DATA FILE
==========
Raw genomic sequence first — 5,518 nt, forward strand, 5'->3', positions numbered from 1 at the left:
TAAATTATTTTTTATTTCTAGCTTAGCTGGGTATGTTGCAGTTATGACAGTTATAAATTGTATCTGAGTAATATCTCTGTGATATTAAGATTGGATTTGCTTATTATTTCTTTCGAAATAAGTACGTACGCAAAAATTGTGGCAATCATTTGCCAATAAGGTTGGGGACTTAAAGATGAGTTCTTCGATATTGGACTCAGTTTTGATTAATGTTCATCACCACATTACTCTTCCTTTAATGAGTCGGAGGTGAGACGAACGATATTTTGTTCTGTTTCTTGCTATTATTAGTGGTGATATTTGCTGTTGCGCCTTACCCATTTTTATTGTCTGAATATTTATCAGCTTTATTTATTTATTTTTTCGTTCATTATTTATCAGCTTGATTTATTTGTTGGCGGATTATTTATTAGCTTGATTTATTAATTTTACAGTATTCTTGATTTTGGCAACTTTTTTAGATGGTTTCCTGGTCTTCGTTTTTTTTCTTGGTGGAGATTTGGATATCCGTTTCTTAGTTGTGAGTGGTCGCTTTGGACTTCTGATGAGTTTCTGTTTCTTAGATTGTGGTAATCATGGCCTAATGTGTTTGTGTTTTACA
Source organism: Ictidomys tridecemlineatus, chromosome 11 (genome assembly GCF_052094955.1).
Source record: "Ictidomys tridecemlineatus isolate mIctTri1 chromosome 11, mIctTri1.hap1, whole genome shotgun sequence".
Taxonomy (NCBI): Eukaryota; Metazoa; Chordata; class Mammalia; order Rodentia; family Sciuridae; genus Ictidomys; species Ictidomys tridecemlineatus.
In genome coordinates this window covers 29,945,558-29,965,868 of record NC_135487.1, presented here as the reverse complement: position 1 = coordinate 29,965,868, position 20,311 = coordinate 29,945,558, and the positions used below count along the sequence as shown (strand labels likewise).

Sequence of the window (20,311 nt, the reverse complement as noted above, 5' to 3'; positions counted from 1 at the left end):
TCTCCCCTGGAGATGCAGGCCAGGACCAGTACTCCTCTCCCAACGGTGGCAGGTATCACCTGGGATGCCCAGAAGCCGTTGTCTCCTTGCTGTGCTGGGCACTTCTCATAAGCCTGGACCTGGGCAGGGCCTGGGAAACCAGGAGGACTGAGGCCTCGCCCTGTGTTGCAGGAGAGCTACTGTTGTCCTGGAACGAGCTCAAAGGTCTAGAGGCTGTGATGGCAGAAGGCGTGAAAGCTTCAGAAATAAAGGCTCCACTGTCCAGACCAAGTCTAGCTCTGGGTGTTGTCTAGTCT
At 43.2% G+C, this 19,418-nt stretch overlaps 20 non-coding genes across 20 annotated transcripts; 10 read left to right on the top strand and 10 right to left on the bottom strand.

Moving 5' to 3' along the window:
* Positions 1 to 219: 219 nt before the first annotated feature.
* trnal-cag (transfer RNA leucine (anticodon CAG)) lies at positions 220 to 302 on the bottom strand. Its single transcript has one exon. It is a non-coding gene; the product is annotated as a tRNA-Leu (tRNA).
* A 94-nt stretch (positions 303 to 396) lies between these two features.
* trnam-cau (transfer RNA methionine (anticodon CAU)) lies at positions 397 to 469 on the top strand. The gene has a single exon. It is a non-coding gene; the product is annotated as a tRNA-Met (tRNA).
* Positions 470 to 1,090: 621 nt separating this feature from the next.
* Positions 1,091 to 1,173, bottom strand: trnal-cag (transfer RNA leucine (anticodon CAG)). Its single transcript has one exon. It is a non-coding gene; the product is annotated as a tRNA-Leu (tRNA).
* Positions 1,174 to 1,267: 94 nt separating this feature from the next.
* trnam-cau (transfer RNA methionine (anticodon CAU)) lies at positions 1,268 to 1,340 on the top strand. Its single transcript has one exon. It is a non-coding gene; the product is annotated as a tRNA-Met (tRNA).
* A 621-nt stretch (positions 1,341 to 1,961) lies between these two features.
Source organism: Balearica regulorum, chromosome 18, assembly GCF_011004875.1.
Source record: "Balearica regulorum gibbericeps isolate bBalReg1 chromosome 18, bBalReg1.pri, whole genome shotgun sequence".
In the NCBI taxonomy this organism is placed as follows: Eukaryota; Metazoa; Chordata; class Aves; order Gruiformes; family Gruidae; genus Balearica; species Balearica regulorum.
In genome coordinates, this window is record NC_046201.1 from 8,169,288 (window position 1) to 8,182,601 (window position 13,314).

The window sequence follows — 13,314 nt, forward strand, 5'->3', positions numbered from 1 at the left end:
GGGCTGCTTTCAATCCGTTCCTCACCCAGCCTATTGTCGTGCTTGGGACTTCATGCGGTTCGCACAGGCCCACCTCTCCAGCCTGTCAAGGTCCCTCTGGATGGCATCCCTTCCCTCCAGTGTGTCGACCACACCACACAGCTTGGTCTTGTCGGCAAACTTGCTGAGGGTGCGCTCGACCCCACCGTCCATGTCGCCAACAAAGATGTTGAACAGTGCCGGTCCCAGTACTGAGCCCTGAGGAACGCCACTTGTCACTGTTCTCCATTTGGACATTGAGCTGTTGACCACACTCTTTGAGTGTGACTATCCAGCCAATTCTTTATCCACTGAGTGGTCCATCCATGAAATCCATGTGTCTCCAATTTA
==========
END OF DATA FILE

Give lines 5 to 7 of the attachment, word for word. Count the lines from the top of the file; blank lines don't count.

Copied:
Taxonomy (NCBI): Eukaryota; Metazoa; Chordata; class Mammalia; order Rodentia; family Sciuridae; genus Ictidomys; species Ictidomys tridecemlineatus.
In genome coordinates this window covers 29,945,558-29,965,868 of record NC_135487.1, presented here as the reverse complement: position 1 = coordinate 29,965,868, position 20,311 = coordinate 29,945,558, and the positions used below count along the sequence as shown (strand labels likewise).

Sequence of the window (20,311 nt, the reverse complement as noted above, 5' to 3'; positions counted from 1 at the left end):